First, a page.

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Career Questions: Opening Day

Q:  I work with a team of teachers at the same grade level.  We have put together a discipline plan that works well and is easy for kids and their parents to understand.  Every year my team agrees to spend a lot of time on the first day going over the rules and regulations with the kids.  I’ve gone along with this plan for the last couple of years, but I can’t help feeling that this really isn’t how I want to start off a new year.  Rules are important, but so is feeling excited about school!  Also, when my new students go home at the end of the first day, I’d like them to have something interesting and fun to tell their parents.  I want to be a team player, but I also want to excite kids about their new year.  Any thoughts?

A:  Actually, you’ve hit on one of my pet peeves – using the beginning of a brand-new year to talk AT kids
about rules instead of talking WITH them about all the great new things they’re going to do and learn – and maybe trying some of those things right away!

First day of school2 My usual routine as a principal on opening day was to visit every classroom in the building for a few minutes.  I was always dismayed by the number of teachers who wasted those precious opening minutes to distribute books, talk about schedules, and list all the rules.  You could see some of the kids already slumped at their desks looking longingly out the window.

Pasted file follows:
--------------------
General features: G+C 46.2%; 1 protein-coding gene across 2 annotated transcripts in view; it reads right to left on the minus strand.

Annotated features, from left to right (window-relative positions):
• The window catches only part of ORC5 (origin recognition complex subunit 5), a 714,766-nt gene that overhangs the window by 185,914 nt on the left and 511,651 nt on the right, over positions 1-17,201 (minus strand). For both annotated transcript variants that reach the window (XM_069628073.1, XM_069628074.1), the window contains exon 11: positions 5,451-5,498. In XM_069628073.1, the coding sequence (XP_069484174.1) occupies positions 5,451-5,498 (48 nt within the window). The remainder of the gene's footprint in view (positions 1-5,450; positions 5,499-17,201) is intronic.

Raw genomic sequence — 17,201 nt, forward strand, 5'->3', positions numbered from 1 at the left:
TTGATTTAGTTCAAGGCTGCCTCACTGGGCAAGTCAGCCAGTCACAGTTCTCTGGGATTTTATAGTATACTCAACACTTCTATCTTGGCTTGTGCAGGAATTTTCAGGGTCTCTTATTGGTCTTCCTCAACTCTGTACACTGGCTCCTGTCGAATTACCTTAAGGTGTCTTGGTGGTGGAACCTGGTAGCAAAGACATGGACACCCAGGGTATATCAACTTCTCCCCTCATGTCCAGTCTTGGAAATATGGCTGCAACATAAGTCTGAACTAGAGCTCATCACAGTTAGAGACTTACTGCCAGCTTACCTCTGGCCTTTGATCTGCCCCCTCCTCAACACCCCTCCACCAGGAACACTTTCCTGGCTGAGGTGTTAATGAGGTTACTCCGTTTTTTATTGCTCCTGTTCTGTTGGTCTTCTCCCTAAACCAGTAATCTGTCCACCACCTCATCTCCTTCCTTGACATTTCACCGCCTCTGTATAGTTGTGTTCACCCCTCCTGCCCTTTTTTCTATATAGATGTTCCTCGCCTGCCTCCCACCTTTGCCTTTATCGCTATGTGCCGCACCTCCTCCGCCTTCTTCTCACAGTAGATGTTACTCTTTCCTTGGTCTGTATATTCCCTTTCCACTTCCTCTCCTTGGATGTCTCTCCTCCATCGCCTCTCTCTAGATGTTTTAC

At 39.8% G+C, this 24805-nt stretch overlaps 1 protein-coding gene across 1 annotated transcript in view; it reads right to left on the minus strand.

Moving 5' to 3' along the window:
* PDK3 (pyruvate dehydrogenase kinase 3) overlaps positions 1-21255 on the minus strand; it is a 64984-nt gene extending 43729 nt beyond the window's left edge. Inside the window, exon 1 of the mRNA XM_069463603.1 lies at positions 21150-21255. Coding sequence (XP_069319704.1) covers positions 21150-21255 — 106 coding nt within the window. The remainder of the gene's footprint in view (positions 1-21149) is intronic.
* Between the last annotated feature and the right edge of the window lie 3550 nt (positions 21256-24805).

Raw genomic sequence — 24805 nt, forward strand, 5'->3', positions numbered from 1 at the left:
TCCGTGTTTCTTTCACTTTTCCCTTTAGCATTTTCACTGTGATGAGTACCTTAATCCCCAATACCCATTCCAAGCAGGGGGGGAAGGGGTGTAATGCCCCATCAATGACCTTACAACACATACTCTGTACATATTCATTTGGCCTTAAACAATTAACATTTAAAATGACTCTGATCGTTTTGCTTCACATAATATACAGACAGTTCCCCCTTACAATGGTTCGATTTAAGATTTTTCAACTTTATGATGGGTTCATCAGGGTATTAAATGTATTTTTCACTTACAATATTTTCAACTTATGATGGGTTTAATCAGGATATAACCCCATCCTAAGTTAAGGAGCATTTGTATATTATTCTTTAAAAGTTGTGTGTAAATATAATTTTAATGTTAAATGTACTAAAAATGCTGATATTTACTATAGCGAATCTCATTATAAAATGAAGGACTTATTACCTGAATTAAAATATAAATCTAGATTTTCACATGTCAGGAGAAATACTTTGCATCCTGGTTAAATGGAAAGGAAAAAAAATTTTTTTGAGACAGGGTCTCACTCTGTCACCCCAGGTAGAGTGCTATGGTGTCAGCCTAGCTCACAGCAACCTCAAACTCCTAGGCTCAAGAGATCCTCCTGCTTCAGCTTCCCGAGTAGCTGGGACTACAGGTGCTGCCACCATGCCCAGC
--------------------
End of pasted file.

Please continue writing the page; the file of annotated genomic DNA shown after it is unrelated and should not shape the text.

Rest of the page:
Rules and schedules and books are important, of course, but if you want kids to be excited about the new year, give them something to be excited about – a story, a project, a picture, a play, a little teamwork – the list is endless.  You can always talk about the rules tomorrow, or maybe ask them what they think a good rule is.  The best teachers I’ve ever known always understood that those first moments in a new school year are to be cherished and used for something to light up kids’ faces and engage their minds.

Talk to your team about your exciting plans for opening day.  Explain how you only have one opening day and you need to make it count. Remind them that kids are generally well behaved on opening day anyway and don’t need a crash course in discipline.  Besides, your team’s rules will hardly be anything the kids don’t already expect.  You might be surprised to find a colleague or two that shares your views.  Have a great start to a great year! 


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Disclaimer: The opinions expressed in Practical Leadership are strictly those of the author and do not reflect the opinions or endorsement of Scholastic, Inc.